Leisure activities can range from cooking lessons in local flavors, island picnics, horse-riding on the beach, deep sea angling, snorkeling, and various water sports and excursions to prime diving locations (all depending on your elected resort). Whether you fancy spending your afternoons bronzing on the beach, relieving your urban burden in the spa, or exploring all the treasures the natural surroundings offer, the experience is unforgettable.



Mozambique is a seafood mecca. The prawns sourced from these waters are widely revered. Bathed in garlic lemon butter (or a sauce of your choice), it is not uncommon for visitors to gorge themselves on prawns until they need to be rolled to bed. Crayfish (rock lobster) is the other esteemed favorite. Typically, however, if it is fresh and from the sea, it is delicious. The seafood is indelibly tasty: Calamari, barracuda, and fish of the day.



The top destinations in Mozambique are remote, and it may take quite some time and expense to reach them, but their secluded qualities make them so appealing to the world-weary. Many reefs and beaches have hosted only a handful of visitors over the past few decades. Mozambique is a place to unwind and get away from it all.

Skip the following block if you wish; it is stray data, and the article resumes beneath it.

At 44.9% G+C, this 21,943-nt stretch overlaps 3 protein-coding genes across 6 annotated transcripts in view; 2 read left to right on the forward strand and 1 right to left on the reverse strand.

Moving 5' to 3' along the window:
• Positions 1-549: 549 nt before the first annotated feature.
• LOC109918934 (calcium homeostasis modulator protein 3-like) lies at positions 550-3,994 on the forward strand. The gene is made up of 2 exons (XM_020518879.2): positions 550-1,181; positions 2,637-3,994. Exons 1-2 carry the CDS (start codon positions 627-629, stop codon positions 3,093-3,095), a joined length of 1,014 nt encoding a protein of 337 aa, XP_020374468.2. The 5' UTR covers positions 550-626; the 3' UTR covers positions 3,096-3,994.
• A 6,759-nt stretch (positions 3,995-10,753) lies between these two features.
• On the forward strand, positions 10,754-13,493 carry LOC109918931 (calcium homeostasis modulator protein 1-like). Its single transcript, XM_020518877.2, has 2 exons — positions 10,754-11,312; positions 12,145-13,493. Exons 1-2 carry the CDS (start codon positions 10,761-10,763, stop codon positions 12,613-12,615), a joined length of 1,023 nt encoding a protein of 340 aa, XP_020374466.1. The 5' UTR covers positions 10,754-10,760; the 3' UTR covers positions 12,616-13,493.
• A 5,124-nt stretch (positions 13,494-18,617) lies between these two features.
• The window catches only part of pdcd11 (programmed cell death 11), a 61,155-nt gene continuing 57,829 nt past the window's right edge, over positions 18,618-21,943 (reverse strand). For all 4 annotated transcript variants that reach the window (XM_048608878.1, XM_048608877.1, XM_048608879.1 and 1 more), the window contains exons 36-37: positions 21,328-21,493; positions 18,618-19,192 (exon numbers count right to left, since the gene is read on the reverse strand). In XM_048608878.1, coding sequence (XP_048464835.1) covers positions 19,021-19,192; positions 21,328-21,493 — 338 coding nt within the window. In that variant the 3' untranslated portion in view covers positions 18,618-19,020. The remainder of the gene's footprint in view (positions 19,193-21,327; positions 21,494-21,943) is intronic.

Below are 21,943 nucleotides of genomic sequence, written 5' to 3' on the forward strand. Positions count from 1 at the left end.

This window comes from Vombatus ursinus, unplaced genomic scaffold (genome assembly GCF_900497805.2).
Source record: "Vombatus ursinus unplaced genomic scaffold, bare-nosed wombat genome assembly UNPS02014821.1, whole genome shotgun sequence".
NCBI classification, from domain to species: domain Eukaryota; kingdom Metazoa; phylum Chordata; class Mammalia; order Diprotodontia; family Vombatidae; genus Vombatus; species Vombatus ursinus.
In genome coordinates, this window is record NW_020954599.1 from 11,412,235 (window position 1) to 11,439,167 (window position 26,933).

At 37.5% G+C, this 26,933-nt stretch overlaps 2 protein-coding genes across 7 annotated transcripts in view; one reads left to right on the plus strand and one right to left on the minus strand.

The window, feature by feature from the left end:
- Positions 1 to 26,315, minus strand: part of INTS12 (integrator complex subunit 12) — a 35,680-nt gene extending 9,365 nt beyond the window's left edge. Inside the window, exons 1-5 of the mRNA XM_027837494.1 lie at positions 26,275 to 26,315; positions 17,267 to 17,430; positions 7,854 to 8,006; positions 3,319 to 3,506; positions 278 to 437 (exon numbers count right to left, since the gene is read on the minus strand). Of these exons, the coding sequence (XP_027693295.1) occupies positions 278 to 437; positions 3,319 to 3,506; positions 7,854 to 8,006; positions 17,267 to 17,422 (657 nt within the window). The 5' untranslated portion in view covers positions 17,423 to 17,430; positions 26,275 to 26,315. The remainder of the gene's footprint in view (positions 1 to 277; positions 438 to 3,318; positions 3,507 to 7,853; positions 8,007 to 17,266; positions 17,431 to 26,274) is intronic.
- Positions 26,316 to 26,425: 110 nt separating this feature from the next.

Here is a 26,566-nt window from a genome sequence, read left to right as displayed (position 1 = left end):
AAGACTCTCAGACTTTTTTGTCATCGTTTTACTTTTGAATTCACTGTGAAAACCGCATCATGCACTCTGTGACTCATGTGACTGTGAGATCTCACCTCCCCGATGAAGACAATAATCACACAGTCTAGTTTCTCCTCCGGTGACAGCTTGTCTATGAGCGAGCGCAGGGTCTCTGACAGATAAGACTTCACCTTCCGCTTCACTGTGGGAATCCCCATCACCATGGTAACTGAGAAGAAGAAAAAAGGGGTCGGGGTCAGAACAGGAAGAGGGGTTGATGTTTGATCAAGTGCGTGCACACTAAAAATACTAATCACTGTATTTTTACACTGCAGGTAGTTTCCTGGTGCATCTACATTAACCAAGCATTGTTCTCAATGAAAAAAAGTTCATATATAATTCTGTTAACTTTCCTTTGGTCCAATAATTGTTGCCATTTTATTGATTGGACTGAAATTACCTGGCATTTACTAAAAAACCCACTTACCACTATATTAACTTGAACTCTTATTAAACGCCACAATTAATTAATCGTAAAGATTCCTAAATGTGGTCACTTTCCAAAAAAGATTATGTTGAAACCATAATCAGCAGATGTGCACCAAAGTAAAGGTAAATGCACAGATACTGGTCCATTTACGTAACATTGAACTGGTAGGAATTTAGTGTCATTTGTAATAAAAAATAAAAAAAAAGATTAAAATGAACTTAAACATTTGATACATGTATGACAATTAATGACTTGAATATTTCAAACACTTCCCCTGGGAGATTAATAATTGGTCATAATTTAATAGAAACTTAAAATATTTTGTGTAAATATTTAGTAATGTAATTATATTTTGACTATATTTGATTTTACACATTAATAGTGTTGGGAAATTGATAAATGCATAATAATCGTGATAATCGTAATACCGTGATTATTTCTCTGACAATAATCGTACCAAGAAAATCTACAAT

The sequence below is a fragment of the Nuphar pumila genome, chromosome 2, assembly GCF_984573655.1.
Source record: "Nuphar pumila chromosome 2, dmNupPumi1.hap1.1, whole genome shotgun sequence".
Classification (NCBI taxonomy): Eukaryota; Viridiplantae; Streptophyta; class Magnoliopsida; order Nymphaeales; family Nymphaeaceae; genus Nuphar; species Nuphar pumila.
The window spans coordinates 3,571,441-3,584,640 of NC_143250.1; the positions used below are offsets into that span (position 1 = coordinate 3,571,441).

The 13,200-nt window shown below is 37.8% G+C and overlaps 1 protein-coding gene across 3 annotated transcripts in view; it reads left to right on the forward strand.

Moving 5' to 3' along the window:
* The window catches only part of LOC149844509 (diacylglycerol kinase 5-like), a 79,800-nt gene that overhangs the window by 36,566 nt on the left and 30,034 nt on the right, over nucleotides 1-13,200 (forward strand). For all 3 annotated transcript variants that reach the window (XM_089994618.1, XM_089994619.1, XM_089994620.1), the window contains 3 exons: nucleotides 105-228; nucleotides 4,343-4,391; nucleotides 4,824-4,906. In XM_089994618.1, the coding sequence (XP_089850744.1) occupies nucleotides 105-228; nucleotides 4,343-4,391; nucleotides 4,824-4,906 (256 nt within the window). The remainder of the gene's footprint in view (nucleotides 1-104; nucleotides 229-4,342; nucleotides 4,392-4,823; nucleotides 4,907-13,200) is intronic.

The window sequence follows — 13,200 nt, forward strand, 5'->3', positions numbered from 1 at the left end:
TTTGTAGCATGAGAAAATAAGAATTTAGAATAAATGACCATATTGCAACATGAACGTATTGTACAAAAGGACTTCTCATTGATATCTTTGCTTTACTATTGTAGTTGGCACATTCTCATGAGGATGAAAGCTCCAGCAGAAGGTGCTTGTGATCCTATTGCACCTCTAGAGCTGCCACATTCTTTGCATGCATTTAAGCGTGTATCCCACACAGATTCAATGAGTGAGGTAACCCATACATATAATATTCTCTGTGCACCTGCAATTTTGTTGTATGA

Experiences to be Savored when traveling in Mozambique

When traveling to Mozambique, you'll relish the opportunity to savor some of the most pristine beaches, islands, and coral reefs you're ever likely to encounter. Mozambique is a coastal paradise, pure and simple.

Diving & Snorkeling

Mozambique is one of the world's prime diving destinations, with PADI-registered dive centers thriving up the coast from Inhambane to Bazaruto, Pemba to the Quirimbas Archipelago. Most centers and resorts cater to every level of diver and offer beginner and advanced courses. Snorkeling is just as popular.

Deep Sea Fishing

Mozambique is an angler's paradise - its waters are abundant with game and sailfish. Chartered deep-sea trips are easily arranged and standard for most resorts. Enjoy a memorable day out on the Indian Ocean with mackerel, kingfish, marlin, tuna, wahoo, and barracuda dominating the finned pursuits on the menu.

Dhow Sailing

A dhow is a traditional lateen-rigged Arabian vessel with one or two masts, which is used chiefly among locals for fishing and transport between islands. Modern dhows are motorized yet still offer very tranquil excursions. A leisurely dhow cruise at sunset is synonymous with the paradise nature of island life.

Tropical Island Paradise

Mozambique is a dream destination of azure waters and white sandy beaches that line the warm waters of the Indian Ocean.

Mozambique is a travel destination with azure waters and white sandy beaches that line the warm waters of the Indian Ocean. Excellent level of service received from the initial discussions of the itinerary to the holiday itself. Everything ran so smoothly, we enjoyed it tremendously, and it exceeded our expectations. We would not hesitate to use African Sky again or recommend them to fellow travelers.

Ian & Ethel Marley, Canada